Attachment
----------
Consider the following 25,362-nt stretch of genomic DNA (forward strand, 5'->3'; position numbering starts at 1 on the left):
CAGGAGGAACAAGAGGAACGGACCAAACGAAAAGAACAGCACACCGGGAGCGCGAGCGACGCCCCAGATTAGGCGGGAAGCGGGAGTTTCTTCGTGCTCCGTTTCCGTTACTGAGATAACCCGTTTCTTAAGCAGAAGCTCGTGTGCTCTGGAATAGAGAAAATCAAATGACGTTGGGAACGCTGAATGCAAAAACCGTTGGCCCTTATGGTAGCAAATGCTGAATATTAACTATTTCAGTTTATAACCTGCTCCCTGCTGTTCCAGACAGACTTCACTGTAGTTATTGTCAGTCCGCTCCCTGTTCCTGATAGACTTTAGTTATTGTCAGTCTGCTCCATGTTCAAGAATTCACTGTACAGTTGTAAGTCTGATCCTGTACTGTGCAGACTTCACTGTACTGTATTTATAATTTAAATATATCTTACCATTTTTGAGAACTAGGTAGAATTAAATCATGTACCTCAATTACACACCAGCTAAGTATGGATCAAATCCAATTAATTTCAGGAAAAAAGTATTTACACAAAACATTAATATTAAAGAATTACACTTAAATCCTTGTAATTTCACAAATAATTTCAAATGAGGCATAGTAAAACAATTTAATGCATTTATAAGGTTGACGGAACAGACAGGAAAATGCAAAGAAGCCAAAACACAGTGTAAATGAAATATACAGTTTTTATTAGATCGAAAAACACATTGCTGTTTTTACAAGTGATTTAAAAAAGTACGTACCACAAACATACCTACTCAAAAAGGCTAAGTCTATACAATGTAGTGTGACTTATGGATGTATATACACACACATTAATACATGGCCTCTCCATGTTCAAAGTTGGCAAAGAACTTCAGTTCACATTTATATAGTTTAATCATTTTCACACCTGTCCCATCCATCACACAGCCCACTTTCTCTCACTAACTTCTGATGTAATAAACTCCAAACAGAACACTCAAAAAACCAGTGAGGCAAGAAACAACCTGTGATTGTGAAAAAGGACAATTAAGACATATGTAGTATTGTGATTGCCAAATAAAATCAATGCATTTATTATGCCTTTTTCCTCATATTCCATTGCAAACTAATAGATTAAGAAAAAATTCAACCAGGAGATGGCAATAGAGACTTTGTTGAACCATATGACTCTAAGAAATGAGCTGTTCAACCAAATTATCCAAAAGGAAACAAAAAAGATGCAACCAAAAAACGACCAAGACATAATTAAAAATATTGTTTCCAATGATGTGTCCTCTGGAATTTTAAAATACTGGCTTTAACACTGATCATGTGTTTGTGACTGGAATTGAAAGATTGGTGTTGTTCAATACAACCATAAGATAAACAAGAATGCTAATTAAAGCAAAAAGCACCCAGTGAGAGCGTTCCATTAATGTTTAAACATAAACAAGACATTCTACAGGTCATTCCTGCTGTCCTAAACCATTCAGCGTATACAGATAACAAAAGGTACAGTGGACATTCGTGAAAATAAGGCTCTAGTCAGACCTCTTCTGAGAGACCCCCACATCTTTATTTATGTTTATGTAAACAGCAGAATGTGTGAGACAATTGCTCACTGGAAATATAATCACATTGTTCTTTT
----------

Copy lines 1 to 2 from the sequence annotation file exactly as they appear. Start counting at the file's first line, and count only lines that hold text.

Consider the following 25,362-nt stretch of genomic DNA (forward strand, 5'->3'; position numbering starts at 1 on the left):
CAGGAGGAACAAGAGGAACGGACCAAACGAAAAGAACAGCACACCGGGAGCGCGAGCGACGCCCCAGATTAGGCGGGAAGCGGGAGTTTCTTCGTGCTCCGTTTCCGTTACTGAGATAACCCGTTTCTTAAGCAGAAGCTCGTGTGCTCTGGAATAGAGAAAATCAAATGACGTTGGGAACGCTGAATGCAAAAACCGTTGGCCCTTATGGTAGCAAATGCTGAATATTAACTATTTCAGTTTATAACCTGCTCCCTGCTGTTCCAGACAGACTTCACTGTAGTTATTGTCAGTCCGCTCCCTGTTCCTGATAGACTTTAGTTATTGTCAGTCTGCTCCATGTTCAAGAATTCACTGTACAGTTGTAAGTCTGATCCTGTACTGTGCAGACTTCACTGTACTGTATTTATAATTTAAATATATCTTACCATTTTTGAGAACTAGGTAGAATTAAATCATGTACCTCAATTACACACCAGCTAAGTATGGATCAAATCCAATTAATTTCAGGAAAAAAGTATTTACACAAAACATTAATATTAAAGAATTACACTTAAATCCTTGTAATTTCACAAATAATTTCAAATGAGGCATAGTAAAACAATTTAATGCATTTATAAGGTTGACGGAACAGACAGGAAAATGCAAAGAAGCCAAAACACAGTGTAAATGAAATATACAGTTTTTATTAGATCGAAAAACACATTGCTGTTTTTACAAGTGATTTAAAAAAGTACGTACCACAAACATACCTACTCAAAAAGGCTAAGTCTATACAATGTAGTGTGACTTATGGATGTATATACACACACATTAATACATGGCCTCTCCATGTTCAAAGTTGGCAAAGAACTTCAGTTCACATTTATATAGTTTAATCATTTTCACACCTGTCCCATCCATCACACAGCCCACTTTCTCTCACTAACTTCTGATGTAATAAACTCCAAACAGAACACTCAAAAAACCAGTGAGGCAAGAAACAACCTGTGATTGTGAAAAAGGACAATTAAGACATATGTAGTATTGTGATTGCCAAATAAAATCAATGCATTTATTATGCCTTTTTCCTCATATTCCATTGCAAACTAATAGATTAAGAAAAAATTCAACCAGGAGATGGCAATAGAGACTTTGTTGAACCATATGACTCTAAGAAATGAGCTGTTCAACCAAATTATCCAAAAGGAAACAAAAAAGATGCAACCAAAAAACGACCAAGACATAATTAAAAATATTGTTTCCAATGATGTGTCCTCTGGAATTTTAAAATACTGGCTTTAACACTGATCATGTGTTTGTGACTGGAATTGAAAGATTGGTGTTGTTCAATACAACCATAAGATAAACAAGAATGCTAATTAAAGCAAAAAGCACCCAGTGAGAGCGTTCCATTAATGTTTAAACATAAACAAGACATTCTACAGGTCATTCCTGCTGTCCTAAACCATTCAGCGTATACAGATAACAAAAGGTACAGTGGACATTCGTGAAAATAAGGCTCTAGTCAGACCTCTTCTGAGAGACCCCCACATCTTTATTTATGTTTATGTAAACAGCAGAATGTGTGAGACAATTGCTCACTGGAAATATAATCACATTGTTCTTTT